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    Open Orthodoxy – Ask the Rabbi

    Q. Yoram Hazony has published a critique of the so-called “Open Orthodoxy” movement in which he more or less says that “Open” Orthodoxy is too open to be Orthodox. What do you think?

    A. First let us look at the terminology. “Open” and “Modern” Orthodoxy are not the same thing. Modern Orthodoxy basically tries to live in and connect with modernity, and in that sense it probably represents the majority of today’s Orthodox Jews.

    This is not to be taken as in any way denigrating the Charedim, whose critics deride their garb and call them “ultra-orthodox”. Though they often (but not always) utilise modern developments in the field of technology, the Charedim have a passionate focus on tradition. Whether Chassidic or non-Chassidic, they have impressive levels of Torah learning, observance of the commandments, and creating large families.

    Both they and the Modern Orthodox stand for halachah, but the Modern Orthodox are more accepting of university education and participation in western culture. Modern Orthodoxy takes for granted the existence and authority of God and the authority of Torah.

    Some people prefer the title “Open Orthodoxy”, but it has come to mean something theologically dangerous. Hazony writes of a Shabbat symposium at an Orthodox synagogue in which “Open” Orthodox speakers – including the rabbi of the congregation, and apparently also including scholars from Bar Ilan University in Israel – put forward a highly untraditional view of the Bible in which nothing Biblical is as it seems. Literary, historical and sociological studies are utilised to argue that the Bible as we have it cannot be true.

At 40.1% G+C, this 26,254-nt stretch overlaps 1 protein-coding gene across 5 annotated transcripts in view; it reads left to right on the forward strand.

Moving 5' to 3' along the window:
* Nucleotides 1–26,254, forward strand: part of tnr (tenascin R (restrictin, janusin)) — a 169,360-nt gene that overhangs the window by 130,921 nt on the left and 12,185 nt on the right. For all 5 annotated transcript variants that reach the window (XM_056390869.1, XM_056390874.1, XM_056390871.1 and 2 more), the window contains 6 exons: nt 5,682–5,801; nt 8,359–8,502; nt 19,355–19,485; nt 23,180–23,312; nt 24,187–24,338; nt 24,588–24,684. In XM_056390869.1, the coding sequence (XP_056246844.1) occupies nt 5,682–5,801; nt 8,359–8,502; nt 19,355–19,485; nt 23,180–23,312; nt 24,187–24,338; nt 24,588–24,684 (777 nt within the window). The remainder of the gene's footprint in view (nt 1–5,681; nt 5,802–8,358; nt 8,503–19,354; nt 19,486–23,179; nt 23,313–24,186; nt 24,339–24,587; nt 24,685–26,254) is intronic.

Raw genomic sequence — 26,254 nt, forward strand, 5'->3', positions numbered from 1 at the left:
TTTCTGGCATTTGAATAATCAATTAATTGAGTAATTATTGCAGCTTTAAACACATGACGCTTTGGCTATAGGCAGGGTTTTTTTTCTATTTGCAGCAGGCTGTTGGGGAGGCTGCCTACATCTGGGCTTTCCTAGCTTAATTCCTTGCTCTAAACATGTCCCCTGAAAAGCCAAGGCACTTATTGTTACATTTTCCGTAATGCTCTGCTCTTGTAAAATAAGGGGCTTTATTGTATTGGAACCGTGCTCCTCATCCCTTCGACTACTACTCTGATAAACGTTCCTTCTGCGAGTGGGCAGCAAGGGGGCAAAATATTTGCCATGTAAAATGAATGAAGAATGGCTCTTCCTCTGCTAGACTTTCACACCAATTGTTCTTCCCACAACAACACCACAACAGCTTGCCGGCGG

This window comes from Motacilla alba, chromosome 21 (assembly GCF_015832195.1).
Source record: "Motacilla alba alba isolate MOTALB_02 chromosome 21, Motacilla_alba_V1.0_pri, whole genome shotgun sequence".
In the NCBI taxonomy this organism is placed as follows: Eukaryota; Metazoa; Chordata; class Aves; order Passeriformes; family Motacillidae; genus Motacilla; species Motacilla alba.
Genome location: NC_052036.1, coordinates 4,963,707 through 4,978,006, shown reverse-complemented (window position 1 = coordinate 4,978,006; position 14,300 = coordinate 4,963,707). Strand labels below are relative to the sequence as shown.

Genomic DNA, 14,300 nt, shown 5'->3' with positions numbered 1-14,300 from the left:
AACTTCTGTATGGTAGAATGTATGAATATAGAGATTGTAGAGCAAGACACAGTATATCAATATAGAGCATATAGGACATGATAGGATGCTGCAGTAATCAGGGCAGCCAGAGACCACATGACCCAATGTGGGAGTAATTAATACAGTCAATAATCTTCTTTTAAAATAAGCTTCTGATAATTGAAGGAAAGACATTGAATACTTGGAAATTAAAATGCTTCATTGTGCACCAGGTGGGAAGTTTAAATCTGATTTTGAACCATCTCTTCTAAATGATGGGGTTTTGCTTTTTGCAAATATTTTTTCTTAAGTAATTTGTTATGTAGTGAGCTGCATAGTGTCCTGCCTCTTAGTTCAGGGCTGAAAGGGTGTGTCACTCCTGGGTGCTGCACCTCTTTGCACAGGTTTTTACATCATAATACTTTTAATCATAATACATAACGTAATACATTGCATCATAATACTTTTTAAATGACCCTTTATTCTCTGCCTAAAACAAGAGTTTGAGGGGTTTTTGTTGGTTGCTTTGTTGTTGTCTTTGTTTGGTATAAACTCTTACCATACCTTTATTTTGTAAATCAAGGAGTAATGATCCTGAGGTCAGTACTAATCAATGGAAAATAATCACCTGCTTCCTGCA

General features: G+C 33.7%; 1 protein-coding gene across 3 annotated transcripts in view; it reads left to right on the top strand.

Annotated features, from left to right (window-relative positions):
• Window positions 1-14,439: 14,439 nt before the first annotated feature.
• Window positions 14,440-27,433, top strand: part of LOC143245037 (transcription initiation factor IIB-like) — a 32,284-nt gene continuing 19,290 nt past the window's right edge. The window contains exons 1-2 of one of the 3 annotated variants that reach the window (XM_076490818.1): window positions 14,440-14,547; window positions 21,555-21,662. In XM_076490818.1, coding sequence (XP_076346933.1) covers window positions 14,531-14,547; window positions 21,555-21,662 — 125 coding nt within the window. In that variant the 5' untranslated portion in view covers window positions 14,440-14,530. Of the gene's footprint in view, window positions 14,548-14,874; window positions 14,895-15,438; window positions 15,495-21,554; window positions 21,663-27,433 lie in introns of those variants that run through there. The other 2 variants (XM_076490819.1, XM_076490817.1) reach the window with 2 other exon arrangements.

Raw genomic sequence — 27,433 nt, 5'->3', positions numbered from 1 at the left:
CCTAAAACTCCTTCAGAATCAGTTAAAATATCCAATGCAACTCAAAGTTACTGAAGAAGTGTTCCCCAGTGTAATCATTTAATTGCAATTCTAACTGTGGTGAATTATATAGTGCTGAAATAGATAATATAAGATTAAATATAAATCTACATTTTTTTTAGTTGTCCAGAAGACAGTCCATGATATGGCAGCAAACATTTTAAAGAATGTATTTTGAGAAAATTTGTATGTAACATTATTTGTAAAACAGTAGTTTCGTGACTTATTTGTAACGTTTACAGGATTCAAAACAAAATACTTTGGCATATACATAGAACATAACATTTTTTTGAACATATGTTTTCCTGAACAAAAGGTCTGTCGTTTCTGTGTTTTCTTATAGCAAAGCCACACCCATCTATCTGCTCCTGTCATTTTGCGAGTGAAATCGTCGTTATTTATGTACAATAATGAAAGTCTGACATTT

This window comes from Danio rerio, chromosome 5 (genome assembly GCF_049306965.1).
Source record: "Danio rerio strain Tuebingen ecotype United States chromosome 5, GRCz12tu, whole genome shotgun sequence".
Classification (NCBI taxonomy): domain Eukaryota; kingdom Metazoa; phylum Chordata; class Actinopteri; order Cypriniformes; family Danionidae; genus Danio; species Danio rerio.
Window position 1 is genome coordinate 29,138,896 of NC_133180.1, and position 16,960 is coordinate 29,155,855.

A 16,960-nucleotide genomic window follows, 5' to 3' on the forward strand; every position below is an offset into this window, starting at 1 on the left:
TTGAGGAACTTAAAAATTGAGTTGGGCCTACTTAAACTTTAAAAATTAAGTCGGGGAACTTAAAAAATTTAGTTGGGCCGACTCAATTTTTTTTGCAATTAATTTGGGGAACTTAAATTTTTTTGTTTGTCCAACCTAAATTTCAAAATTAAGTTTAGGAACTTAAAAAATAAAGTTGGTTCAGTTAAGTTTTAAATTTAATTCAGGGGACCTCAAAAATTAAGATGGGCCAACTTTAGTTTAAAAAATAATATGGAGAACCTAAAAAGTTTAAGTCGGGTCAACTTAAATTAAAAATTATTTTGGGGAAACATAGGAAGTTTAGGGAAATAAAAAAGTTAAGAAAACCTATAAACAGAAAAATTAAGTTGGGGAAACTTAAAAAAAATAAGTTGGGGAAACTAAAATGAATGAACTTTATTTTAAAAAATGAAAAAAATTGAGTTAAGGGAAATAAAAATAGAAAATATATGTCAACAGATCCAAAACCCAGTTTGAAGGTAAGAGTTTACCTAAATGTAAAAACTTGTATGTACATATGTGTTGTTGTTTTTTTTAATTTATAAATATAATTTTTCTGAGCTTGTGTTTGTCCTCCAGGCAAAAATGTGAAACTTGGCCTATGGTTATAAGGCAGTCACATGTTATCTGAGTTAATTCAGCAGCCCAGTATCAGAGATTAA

It might have helped if there were a leavening of self-criticism and self-doubt amongst the speakers, if, like Rashi sometimes, they humbly said, “I really don’t know”, but they were so full of themselves that their view might have been open but it wasn’t Orthodox.

    A modern writer has said, “Some people’s minds are so open that their brains fall out”. In this case I tend to think that the rabbi and the speakers had let their brains fall out. If they recited traditional liturgy with its constant God-talk (“God gave us the Torah”) they presumably said under their breath, “Sorry, God, but these are only words and I don’t really mean them”. If they read the Torah in services, they presumably said, “This is how my ancestors lived, but I have a different mental stance”.

    Are there intellectual problems with tradition? Are there linguistic problems, historical problems?

    The sages of the Talmud were not unaware of the problems and debated them in great detail. But in the end, the Talmud and the tradition had a clear commitment: “God is true, the word of God is true, the Divine mind is wise, and I don’t presume to cast my teachers and the beliefs of the tradition onto the scrap-heap.”

    A century ago, a student attended a philosophical lecture by the German Jewish scholar Hermann Cohen and came up to him in tears with the words, “Very fine reasoning, Professor, but what has happened to the Ribbono Shel Olam?”

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